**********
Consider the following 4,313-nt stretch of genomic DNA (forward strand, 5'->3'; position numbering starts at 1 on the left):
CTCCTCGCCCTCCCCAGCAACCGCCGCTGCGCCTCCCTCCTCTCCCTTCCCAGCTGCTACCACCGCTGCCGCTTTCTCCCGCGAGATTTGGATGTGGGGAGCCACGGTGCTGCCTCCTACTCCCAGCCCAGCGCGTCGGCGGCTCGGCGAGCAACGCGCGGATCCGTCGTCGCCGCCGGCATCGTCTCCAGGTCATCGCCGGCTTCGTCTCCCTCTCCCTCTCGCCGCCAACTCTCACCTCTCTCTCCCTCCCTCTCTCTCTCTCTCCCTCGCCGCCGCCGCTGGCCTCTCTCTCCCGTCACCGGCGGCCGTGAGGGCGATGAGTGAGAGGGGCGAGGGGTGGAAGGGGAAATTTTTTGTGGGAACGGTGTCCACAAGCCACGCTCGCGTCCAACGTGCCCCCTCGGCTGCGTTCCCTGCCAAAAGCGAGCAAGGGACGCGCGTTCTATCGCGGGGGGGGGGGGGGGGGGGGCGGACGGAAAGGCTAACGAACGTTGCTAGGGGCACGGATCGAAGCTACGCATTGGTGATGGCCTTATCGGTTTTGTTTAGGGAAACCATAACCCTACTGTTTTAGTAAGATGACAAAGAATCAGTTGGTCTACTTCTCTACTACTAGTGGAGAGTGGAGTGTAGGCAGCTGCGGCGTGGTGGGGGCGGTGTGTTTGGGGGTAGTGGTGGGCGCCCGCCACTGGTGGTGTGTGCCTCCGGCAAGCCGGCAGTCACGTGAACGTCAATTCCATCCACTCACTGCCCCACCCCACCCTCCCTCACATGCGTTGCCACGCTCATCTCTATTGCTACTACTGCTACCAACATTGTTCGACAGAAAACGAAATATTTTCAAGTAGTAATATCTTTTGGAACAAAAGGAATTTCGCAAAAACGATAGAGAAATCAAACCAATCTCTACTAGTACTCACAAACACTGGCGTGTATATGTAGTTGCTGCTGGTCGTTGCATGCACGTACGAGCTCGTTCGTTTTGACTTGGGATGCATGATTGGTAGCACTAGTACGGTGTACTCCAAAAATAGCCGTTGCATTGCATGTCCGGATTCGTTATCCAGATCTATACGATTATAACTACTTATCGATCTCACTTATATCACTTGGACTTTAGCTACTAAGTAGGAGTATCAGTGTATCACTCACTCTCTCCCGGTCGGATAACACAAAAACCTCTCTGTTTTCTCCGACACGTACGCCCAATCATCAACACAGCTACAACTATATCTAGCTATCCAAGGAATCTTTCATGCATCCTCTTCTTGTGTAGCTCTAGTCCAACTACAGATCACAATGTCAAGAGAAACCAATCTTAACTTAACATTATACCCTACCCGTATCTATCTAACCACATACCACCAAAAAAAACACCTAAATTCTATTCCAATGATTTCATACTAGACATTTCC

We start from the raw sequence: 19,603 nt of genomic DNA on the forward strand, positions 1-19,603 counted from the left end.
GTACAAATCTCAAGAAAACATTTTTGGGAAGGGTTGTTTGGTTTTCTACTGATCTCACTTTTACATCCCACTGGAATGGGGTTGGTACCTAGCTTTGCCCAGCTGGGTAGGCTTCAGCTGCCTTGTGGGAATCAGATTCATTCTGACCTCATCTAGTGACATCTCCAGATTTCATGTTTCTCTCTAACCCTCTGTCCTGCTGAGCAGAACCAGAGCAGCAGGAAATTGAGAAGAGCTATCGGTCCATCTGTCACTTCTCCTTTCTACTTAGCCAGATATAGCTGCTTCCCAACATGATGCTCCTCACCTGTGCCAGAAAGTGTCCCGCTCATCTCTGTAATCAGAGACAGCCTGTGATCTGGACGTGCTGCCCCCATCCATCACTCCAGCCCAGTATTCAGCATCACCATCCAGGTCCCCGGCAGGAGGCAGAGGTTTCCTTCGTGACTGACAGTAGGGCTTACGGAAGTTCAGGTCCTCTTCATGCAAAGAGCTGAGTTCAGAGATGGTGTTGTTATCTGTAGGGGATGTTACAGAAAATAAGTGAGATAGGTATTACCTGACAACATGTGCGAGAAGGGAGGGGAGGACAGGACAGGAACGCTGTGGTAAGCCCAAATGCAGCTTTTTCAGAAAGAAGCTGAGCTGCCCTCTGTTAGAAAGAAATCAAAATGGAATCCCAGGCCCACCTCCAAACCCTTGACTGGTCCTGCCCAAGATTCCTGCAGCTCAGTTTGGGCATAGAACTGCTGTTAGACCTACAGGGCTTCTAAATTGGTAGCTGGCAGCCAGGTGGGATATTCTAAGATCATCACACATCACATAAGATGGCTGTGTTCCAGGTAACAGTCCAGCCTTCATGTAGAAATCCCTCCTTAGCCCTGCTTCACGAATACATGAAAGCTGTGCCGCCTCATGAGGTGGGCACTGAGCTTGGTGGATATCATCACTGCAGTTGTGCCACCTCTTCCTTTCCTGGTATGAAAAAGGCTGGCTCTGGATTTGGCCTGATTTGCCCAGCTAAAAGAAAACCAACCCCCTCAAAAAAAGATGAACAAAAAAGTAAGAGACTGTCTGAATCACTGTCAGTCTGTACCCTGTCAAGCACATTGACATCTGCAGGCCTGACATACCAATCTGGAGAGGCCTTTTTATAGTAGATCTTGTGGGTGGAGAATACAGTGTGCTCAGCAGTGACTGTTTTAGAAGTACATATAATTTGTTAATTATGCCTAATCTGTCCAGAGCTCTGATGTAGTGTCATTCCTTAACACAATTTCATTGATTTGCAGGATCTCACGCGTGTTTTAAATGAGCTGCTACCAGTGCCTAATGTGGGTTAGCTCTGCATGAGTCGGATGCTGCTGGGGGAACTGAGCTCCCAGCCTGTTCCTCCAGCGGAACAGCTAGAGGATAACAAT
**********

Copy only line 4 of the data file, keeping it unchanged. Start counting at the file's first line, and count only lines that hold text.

GTACAAATCTCAAGAAAACATTTTTGGGAAGGGTTGTTTGGTTTTCTACTGATCTCACTTTTACATCCCACTGGAATGGGGTTGGTACCTAGCTTTGCCCAGCTGGGTAGGCTTCAGCTGCCTTGTGGGAATCAGATTCATTCTGACCTCATCTAGTGACATCTCCAGATTTCATGTTTCTCTCTAACCCTCTGTCCTGCTGAGCAGAACCAGAGCAGCAGGAAATTGAGAAGAGCTATCGGTCCATCTGTCACTTCTCCTTTCTACTTAGCCAGATATAGCTGCTTCCCAACATGATGCTCCTCACCTGTGCCAGAAAGTGTCCCGCTCATCTCTGTAATCAGAGACAGCCTGTGATCTGGACGTGCTGCCCCCATCCATCACTCCAGCCCAGTATTCAGCATCACCATCCAGGTCCCCGGCAGGAGGCAGAGGTTTCCTTCGTGACTGACAGTAGGGCTTACGGAAGTTCAGGTCCTCTTCATGCAAAGAGCTGAGTTCAGAGATGGTGTTGTTATCTGTAGGGGATGTTACAGAAAATAAGTGAGATAGGTATTACCTGACAACATGTGCGAGAAGGGAGGGGAGGACAGGACAGGAACGCTGTGGTAAGCCCAAATGCAGCTTTTTCAGAAAGAAGCTGAGCTGCCCTCTGTTAGAAAGAAATCAAAATGGAATCCCAGGCCCACCTCCAAACCCTTGACTGGTCCTGCCCAAGATTCCTGCAGCTCAGTTTGGGCATAGAACTGCTGTTAGACCTACAGGGCTTCTAAATTGGTAGCTGGCAGCCAGGTGGGATATTCTAAGATCATCACACATCACATAAGATGGCTGTGTTCCAGGTAACAGTCCAGCCTTCATGTAGAAATCCCTCCTTAGCCCTGCTTCACGAATACATGAAAGCTGTGCCGCCTCATGAGGTGGGCACTGAGCTTGGTGGATATCATCACTGCAGTTGTGCCACCTCTTCCTTTCCTGGTATGAAAAAGGCTGGCTCTGGATTTGGCCTGATTTGCCCAGCTAAAAGAAAACCAACCCCCTCAAAAAAAGATGAACAAAAAAGTAAGAGACTGTCTGAATCACTGTCAGTCTGTACCCTGTCAAGCACATTGACATCTGCAGGCCTGACATACCAATCTGGAGAGGCCTTTTTATAGTAGATCTTGTGGGTGGAGAATACAGTGTGCTCAGCAGTGACTGTTTTAGAAGTACATATAATTTGTTAATTATGCCTAATCTGTCCAGAGCTCTGATGTAGTGTCATTCCTTAACACAATTTCATTGATTTGCAGGATCTCACGCGTGTTTTAAATGAGCTGCTACCAGTGCCTAATGTGGGTTAGCTCTGCATGAGTCGGATGCTGCTGGGGGAACTGAGCTCCCAGCCTGTTCCTCCAGCGGAACAGCTAGAGGATAACAAT